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Online media matters

Archive

2000’s Posts.

  1. Using Colour on the Web

    his is not meant as the definitive guide about colour—or color—on the Web, but rather a brief overview about how to effectively use red, green and blue, as well as the Websafe palette.

  2. Always online

    Starting to understand why this whole “always connected” thing isn’t all it’s cracked up to be. I mean, sitting in front of a computer for 11-12 hours straight really begins to wear on one’s eyes, wrists, back, and mind after a few weeks. Haven’t even done any Christmas shopping yet—which probably remains my one chance to get out and walk given I’ve missed most of the e-tailers delivery deadlines. Oh well, and least I’ve got some Shoutcasted music to keep me vaguely conscious.

  3. International Telegraph Herald

    Rarely is a newspaper site a thing of beauty. But the recently redesigned International Telegraph Herald is an exception. Not only is the site clean, intuitive, and useful, it pushes the boundaries of the today’s technology. To experience the site as intended, in all it’s dHTML glory, users will need the latest browsers. For once an old media institution is pushing the envelope all the right ways.

  4. Election results (or how the big sites fared)

    How Canadian news sites fared during the night of a federal election.

  5. Dot-what?!

    A less-than-postive reaction to the domains ICANN approved.

  6. With a whimper

    The underwhelming relase of the much-delayed Netscape 6.

  7. Papers must push online news

    During this latest U.S. election some media outlets declaring a new president even though there officially wasn’t one. To be fair, it was already 3 a.m. ET when the networks started predicting a Bush victory, and newspapers must go to print at some point. Despite being an offender, The Globe and Mail at least directed readers to its Web site for updates. Of the five Toronto papers, The Globe was the only one to prominently do so. When will they get it?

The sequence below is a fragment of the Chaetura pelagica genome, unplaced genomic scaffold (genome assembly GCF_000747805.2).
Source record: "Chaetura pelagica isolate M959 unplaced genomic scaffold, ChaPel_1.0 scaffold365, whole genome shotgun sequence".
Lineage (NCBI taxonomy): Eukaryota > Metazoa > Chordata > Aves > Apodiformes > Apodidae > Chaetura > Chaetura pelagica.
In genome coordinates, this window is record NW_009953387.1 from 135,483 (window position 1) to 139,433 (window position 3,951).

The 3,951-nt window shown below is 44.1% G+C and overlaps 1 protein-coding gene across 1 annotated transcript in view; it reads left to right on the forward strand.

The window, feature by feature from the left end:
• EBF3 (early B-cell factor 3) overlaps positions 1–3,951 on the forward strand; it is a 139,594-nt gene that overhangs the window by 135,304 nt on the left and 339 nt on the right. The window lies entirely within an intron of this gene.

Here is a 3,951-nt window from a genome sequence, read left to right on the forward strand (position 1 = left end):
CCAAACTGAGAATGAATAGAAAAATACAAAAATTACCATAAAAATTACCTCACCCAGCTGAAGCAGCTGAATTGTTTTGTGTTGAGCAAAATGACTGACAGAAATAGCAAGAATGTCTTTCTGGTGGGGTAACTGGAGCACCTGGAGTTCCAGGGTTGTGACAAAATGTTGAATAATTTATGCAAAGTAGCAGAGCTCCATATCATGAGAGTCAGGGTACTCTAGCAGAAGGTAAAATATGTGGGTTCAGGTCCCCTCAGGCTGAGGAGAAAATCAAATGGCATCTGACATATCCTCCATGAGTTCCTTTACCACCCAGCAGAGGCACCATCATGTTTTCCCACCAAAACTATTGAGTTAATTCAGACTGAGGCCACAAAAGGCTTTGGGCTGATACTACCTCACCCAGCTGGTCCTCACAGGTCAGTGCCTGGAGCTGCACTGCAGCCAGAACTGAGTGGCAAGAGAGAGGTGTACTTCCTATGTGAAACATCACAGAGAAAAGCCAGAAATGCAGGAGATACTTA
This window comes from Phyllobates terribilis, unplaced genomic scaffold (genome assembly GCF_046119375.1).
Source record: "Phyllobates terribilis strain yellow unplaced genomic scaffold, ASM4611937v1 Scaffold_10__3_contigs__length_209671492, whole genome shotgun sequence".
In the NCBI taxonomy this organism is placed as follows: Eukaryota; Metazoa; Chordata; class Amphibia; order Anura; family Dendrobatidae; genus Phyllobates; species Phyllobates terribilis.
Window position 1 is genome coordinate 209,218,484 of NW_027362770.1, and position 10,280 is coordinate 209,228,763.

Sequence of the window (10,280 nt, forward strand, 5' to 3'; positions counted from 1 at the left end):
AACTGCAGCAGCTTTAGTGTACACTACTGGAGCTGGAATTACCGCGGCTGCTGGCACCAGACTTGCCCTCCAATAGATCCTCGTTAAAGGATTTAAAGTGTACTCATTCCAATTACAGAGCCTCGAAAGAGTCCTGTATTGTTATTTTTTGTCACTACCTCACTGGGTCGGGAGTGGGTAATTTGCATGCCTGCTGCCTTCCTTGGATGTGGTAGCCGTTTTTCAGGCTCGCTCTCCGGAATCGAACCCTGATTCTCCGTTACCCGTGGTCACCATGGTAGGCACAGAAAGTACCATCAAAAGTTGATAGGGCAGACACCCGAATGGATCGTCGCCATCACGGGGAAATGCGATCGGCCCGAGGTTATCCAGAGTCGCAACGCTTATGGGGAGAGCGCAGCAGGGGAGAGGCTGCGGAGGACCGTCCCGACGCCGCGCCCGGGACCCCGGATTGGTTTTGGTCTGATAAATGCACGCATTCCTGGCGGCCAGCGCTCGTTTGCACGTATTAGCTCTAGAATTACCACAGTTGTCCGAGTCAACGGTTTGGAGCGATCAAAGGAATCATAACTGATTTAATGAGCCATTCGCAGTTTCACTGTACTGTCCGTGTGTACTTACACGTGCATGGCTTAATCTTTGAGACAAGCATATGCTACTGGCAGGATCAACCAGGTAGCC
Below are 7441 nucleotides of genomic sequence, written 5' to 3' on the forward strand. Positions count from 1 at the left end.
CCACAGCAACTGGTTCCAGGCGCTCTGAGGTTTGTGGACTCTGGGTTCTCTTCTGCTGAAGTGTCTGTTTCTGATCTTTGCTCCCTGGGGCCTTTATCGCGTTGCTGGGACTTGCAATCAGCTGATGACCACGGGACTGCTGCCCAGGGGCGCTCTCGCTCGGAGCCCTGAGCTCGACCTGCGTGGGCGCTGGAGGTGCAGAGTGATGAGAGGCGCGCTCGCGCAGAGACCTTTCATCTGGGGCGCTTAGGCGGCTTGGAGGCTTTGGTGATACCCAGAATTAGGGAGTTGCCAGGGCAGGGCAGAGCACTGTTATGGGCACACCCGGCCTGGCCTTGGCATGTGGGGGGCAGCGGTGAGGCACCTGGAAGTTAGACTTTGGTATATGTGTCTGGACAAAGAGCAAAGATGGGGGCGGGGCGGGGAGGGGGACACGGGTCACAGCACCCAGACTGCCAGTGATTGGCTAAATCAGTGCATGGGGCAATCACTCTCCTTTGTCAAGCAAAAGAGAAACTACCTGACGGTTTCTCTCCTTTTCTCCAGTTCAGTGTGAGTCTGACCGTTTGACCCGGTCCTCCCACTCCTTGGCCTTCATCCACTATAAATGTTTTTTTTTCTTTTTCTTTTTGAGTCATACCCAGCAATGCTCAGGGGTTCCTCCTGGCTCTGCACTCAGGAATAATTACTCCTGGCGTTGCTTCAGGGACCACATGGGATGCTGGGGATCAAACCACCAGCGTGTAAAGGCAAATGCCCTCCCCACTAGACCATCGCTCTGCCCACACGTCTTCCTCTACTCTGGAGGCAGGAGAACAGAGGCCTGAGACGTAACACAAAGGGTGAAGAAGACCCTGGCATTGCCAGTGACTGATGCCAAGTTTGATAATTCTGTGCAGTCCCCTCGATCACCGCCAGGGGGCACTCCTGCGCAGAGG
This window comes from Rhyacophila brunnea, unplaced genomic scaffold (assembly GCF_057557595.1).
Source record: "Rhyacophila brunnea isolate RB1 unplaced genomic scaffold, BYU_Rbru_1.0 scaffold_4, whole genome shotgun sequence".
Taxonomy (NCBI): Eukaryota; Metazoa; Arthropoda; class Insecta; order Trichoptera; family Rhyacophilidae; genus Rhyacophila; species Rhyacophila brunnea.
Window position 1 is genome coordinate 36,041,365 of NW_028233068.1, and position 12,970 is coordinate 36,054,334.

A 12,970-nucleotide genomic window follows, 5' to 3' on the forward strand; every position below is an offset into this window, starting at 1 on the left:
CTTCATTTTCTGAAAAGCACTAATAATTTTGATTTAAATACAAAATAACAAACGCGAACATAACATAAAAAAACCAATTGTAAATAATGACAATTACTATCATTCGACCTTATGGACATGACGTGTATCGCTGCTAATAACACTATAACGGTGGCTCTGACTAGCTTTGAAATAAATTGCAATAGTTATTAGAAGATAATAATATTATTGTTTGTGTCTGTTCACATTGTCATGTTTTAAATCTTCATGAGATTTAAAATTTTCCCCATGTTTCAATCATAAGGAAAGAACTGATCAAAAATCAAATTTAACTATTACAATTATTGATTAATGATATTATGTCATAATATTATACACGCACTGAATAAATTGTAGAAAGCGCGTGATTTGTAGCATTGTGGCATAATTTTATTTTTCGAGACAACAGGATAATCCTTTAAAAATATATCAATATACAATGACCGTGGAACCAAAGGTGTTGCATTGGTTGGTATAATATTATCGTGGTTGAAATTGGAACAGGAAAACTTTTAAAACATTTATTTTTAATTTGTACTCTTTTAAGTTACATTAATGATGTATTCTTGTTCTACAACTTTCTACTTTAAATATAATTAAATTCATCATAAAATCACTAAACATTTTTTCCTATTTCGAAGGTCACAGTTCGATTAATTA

8. Why end with 30?

    A brief look into the history of why the number “30” is used to end newspaper articles.

  9. Email or e-mail?

    Marking the end of an era, Wired News has changed its house style from “email” to “e-mail.” The decision to change is explained with great detail, and care, by Tony Long, copy chief at Wired News. While I will likely keep spelling email sans-hyphen, I understand Long’s reasoning (grammatical history, ease of editing). For me, however, e-mail (with a hyphen) will always look a bit clunky.

  10. Make a change

    What to do with your “Taxpayer Dividend”

  11. Ch-ch-changes

    Though saila.com’s latest look was designed months ago, merging i|money with CANOE Money distracted me from moving it out. But things have settled down now, and both sites are online (and use CSS extensively). Like CANOE Money, saila.com’s focus has changed and is now shaped as a resource for online journalists and Web workers

  12. Give students their own Web site

    hat if journalism students were given the oppurtunity to create their own online portfolio that was hosted by the school? This piece looks at how that might be possible.

  13. Basic Online Style Guide

    A simple online stylguide for XHTML-based sites.

  14. Current state of online journalism

    An analysis of the state of online journalism in Canada and the United States at the beginning of 2000.